Evolution continues to shape our world; and how we see it today was a total different story millions of years ago. We’re not only talking about our biosphere, but also the entire surface geography of the planet. The continents were in completely different places; and if you ever travel back in time, you’d reach the era of Pangea — that’s the last time all the continents were one mega landmass. Today, with the aid of technology, you can know exactly how the continents drifted apart, and even find out just where on Earth your house would’ve been if you lived on Pangea.
Related media: What If Pangea Never Broke Apart?
Once Upon Our Planet
The planet is made up of seven continents — you just ask any fifth grader. But this hasn’t always been the story: it was once upon a time home to a single continent plastered right in the middle of a worldwide ocean. Eventually, that continent broke up and scattered evenly across, thanks to plate tectonics. The last time the continents were one mega-continent was roughly 175 million years ago. That’s what’s known as Pangea, and you need not to be a geologist to find evidence — we are still in the puzzling nature of the continents today.
And neither do you have to assemble the world’s largest jigsaw puzzle in mind just to get a geologic history lesson of the planet. Aforementioned, with the aid of a website just like Google Maps today. Enter Dinosaur Pictures, a website developed by software engineer and passionate dinosaur enthusiast Ian Webster, you can assemble any ancient location and pinpoint a modern location to find where on Earth you are in the past. Sounds like knowing where your Flintstone house would have been in Bedrock. Yaaba Daba Doo!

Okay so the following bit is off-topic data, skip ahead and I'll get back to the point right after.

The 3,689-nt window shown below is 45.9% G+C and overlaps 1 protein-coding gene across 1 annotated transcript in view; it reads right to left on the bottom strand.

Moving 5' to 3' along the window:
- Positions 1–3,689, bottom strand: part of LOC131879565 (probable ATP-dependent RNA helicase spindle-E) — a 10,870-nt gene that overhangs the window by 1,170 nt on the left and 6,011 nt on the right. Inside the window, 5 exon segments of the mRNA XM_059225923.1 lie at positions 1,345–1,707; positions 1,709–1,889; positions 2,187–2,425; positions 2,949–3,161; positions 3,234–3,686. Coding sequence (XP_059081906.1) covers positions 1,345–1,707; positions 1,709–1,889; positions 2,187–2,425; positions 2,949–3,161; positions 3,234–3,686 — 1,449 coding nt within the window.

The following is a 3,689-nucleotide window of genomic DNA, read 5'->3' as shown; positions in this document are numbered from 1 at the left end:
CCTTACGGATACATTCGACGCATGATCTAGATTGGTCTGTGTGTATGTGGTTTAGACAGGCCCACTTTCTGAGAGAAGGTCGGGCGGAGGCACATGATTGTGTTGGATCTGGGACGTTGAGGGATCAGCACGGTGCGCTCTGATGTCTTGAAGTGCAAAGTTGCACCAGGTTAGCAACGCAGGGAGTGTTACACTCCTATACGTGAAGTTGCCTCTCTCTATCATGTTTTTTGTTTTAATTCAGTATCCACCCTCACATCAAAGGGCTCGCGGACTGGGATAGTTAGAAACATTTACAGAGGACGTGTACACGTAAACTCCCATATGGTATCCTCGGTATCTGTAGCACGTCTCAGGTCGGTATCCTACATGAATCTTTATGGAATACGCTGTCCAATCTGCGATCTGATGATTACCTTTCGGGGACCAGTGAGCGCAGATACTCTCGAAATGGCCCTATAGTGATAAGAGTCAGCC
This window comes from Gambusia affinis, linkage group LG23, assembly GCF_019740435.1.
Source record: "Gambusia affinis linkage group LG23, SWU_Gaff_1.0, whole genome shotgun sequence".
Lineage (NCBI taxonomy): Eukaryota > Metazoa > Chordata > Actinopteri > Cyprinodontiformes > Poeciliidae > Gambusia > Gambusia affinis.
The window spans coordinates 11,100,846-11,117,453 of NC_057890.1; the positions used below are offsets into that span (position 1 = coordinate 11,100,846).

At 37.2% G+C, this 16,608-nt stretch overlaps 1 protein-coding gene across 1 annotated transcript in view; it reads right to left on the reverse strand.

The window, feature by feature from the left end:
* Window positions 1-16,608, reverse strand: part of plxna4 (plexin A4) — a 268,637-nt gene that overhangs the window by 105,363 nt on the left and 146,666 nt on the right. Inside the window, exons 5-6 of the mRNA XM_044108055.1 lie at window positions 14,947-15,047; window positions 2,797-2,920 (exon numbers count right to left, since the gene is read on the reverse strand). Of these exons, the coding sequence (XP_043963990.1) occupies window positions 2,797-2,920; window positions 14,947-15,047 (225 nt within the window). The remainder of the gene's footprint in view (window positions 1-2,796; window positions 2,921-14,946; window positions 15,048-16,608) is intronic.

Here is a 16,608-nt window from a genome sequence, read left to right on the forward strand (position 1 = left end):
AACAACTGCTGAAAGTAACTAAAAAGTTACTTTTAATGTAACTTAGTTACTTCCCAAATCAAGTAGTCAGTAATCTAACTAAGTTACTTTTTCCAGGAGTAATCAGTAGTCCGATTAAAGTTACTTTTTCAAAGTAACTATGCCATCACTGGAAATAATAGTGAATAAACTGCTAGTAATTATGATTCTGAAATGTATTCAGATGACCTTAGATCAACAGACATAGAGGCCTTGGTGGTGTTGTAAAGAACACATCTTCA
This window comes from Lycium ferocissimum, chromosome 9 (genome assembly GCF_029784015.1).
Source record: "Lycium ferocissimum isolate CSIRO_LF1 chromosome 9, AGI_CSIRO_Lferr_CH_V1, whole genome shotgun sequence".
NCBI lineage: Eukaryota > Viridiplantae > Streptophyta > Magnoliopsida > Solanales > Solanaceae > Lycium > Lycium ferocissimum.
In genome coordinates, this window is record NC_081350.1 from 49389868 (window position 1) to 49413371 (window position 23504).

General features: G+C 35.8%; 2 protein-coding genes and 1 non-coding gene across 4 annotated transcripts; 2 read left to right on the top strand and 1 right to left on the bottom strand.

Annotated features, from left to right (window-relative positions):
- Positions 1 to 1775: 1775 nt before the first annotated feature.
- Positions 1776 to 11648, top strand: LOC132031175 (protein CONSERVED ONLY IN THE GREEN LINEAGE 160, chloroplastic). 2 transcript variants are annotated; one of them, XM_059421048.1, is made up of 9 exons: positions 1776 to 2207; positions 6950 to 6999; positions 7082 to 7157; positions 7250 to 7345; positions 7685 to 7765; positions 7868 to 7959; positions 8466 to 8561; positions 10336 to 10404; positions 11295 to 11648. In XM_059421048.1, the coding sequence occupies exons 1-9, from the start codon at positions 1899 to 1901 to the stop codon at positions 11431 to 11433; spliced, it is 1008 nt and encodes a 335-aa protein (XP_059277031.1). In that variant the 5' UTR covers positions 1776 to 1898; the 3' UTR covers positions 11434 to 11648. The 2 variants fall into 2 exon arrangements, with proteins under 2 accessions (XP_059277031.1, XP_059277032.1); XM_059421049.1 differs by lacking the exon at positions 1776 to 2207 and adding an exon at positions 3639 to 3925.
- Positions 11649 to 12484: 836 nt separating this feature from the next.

Prehistoric Pangea Maps
[Factionary’s location on Pangea Maps]
The further back you go, the closer Techiman and the rest of West Africa drifts back toward the African subcontinent. Eventually, around 220 million years ago, you’ll find Florida wedged firmly between South America and Africa, while the region that will eventually become Europe and Asia hovers a little bit overhead.
This was the beginning of the end for Pangea, and the beginning of the beginning for the age of the dinosaurs. They roamed a lush planet while the ground beneath their feet was literally (geologically) breaking apart. After Pangea emerged two massive sub-supercontinents: Laurasia (consists of North America, Europe, and Asia) to the north; and the other, Gondwanaland (consists of Africa, South America, Australia, and Antarctica) down south. These two further broke up into the respective continents — this is still undergoing on today.
(Fun fact: Africa is splitting into two landmasses; and that’s the same process waiting to happen in a few million of years to come).
The Maps Of Our Lives
Of course, Pangea wasn’t the only supercontinent on Earth, or to say the least was quite a Big Deal than we’d imagined. Ur, probably the predecessor Valbaara, might have been roughly half the size of Australia, but made up half of it’s longevity. Ur was most likely the longest lived continent ever; roughly 3 billion years old — that’s a third of the Earth’s age; with later supercontinents like Kenorland, Columbia (not present day Colombia), and Rodinia.
These supercontinents also had a tremendous effect on the environment. Rodinia broke up into two landmasses that was probably responsible for the ice that preceded the Cambrian Era, which happened roughly 550 million years ago — about 100 million years before the evolution of the first vertebrates. Then enter Pangea, the last supercontinent, and after that is what we live on today as the seven continents we know. So what’s the next supercontinent? Stay tuned!
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Written by: Nana Kwadwo, Thu, Sep 05, 2019.